EA: Customers who know my work, allow me to completely develop the designs and the choice of materials; is jointly a cost issue. Other people have a definite idea, catalog. Some ask me based on some event or special celebration stones specific for a piece, for example sapphire for 50 years of marriage. Most are usually those of the first case. In events such as weddings, where I make custom pieces for brides such as rings, rings, tiaras or brooches, the ideas I usually propose and show as a basis in my previous work and define a design as a whole.


EEAM: What do you think is the hardest part of working in the goldsmith's area?

EA: There are also customers who come to look for the new designs, since the process of creation and realization is in continuous renewal. With hope, I hope that through the intuition with which I elaborate the pieces, these are reciprocated and liked, since I do them without that expectation, as an adventure, without perceiving the results. Then, I'm always amazed. While I consider it difficult to open a project and show it, getting rid of the piece is often the hardest thing to do! But to sacrifice the piece is the possibility of continuing to create and fulfill other goals.
Each piece is somehow for me and I have to like it. And that's how I connect with the other through the piece.


EEAM: You said earlier, that you use the "lost wax" technique a lot. Many people heard of this technique, but not everyone is very clear about what it is. Can you explain it?

EA: The design of the piece is drawn on graph paper. Then you start from a high definition wax block where you take the exact measurements and start working in three dimensions, crossing the paper layout. If it is with a stone you work for the stone; if it is smooth, just follow the design and lines. Thus one begins to approach visually the design and is corrected at any time according to the success or not.
This often generates, during the realization, constant design adjustments, ergonomically, visually and symmetrically. During this process is performed and corrected continuously. Thus we must obtain the finished model, which melts in the chosen metal. Then the defects of the foundry are corrected and the polishing is done that gives the final finish.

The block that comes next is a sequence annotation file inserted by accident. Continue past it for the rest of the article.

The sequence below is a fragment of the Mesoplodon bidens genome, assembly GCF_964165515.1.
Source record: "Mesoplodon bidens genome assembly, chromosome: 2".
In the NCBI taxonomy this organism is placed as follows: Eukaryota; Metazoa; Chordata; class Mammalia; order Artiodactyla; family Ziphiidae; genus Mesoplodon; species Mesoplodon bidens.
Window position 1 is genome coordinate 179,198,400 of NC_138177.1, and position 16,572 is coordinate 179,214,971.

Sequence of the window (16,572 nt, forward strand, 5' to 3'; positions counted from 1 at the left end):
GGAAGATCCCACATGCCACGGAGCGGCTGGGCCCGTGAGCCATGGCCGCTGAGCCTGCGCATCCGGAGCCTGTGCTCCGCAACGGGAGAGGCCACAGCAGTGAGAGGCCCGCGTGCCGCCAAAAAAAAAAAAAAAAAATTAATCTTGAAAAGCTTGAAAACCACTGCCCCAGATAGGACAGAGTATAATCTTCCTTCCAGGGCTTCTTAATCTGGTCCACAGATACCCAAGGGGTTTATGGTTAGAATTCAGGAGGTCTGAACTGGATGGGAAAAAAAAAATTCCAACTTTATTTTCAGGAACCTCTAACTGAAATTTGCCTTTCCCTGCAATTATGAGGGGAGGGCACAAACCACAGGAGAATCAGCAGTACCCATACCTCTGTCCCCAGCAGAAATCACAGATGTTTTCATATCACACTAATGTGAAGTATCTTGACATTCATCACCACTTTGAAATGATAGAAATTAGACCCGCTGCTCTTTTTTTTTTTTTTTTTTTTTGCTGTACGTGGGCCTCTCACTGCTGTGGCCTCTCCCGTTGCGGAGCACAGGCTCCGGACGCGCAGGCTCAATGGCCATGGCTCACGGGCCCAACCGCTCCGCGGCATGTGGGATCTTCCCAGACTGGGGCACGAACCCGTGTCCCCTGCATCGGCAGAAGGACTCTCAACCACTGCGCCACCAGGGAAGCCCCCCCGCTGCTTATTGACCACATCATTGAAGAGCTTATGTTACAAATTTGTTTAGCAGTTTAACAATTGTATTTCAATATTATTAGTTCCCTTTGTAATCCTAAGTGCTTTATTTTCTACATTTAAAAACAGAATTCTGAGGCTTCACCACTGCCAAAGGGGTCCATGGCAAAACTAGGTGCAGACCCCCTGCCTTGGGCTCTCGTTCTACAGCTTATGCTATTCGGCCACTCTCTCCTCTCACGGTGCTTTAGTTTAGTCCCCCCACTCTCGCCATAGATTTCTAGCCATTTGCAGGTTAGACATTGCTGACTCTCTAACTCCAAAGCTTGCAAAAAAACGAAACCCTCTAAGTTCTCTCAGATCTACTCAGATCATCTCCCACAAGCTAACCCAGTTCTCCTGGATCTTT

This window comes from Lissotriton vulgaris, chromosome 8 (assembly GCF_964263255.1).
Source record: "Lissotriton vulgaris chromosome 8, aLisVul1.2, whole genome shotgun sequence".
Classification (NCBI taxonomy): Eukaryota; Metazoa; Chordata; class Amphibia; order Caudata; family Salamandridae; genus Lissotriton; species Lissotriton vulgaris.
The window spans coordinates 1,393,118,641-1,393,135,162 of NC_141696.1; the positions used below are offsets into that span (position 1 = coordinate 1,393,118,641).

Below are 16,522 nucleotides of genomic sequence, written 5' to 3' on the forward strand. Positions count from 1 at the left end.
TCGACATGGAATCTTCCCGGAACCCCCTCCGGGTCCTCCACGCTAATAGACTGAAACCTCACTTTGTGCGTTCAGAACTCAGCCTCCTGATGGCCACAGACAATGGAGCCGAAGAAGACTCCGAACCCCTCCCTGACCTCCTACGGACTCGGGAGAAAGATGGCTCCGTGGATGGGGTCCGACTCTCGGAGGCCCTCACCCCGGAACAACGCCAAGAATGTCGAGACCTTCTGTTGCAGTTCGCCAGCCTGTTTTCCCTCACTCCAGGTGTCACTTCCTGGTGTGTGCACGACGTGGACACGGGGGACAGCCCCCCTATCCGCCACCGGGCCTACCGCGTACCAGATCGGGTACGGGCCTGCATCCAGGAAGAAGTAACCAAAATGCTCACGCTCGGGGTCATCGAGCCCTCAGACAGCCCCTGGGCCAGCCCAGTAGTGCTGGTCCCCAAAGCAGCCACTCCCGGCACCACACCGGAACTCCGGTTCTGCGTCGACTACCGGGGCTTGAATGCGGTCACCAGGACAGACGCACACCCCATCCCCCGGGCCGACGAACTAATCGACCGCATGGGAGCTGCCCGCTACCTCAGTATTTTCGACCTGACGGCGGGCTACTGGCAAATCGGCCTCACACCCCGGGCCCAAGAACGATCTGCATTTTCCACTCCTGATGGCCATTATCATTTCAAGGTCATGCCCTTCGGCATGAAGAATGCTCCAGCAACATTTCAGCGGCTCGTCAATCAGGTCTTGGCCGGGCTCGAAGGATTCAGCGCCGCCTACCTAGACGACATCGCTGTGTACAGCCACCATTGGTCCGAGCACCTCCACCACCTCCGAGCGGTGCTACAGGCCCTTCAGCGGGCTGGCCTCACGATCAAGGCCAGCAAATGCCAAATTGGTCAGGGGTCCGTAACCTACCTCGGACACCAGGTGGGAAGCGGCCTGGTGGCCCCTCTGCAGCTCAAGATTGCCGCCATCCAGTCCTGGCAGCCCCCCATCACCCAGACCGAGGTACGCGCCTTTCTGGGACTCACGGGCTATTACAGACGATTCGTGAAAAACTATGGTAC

EEAM: We know that in addition to working the metal, you also work imparting your knowledge in your workshop. What knowledge do you provide in your classes?

EA: In my classes I try to convey that each one has a capacity that makes it different from the other and it is amazing to see how sometimes the students surpass the one that teaches, in a personalized instruction and through their own style.
In my classes I adapt to the level of the student, from cutting welding, crimping, lost wax, enamel, acids, polishing and gemology, and then unite all the techniques in the student's design and style.


EEAM: Who is the audience that frequents your workshop?

EA: It is very varied the public and does not need previous knowledge. There have been architects, painters, as well as professionals from other fields, such as a neurologist, a merchant, craftsmen and clothing designers, etc.


EEAM: Of course, not only is it a hobby, but it can be a very good job opportunity for anyone who attends, without a doubt.

EA: Exactly, it can be a good job exit. In addition, working with the fine motor generates and stimulates states of relaxation and attention.


EEAM: We know that there is a permanent collection of your work at the Lucy Mattos Museum. How did you get there?

EA: Through an acquaintance who presented it to me, since she was in search of artists who worked pieces in metal with stones. Unlike other museums, Lucy Mattos has a space for the exhibition of goldsmiths. Thanks to his generosity, I give myself a space that I renew with different lines of design.


EEAM: What are your current and upcoming projects?

EA: At this moment I am putting together a series called Spondylus of rings and rings in gold and
emeralds, and another line of a design in wax. Also working pieces in garnet and gold.


By Florencia Deleo for Expertos en Arte FD Magazine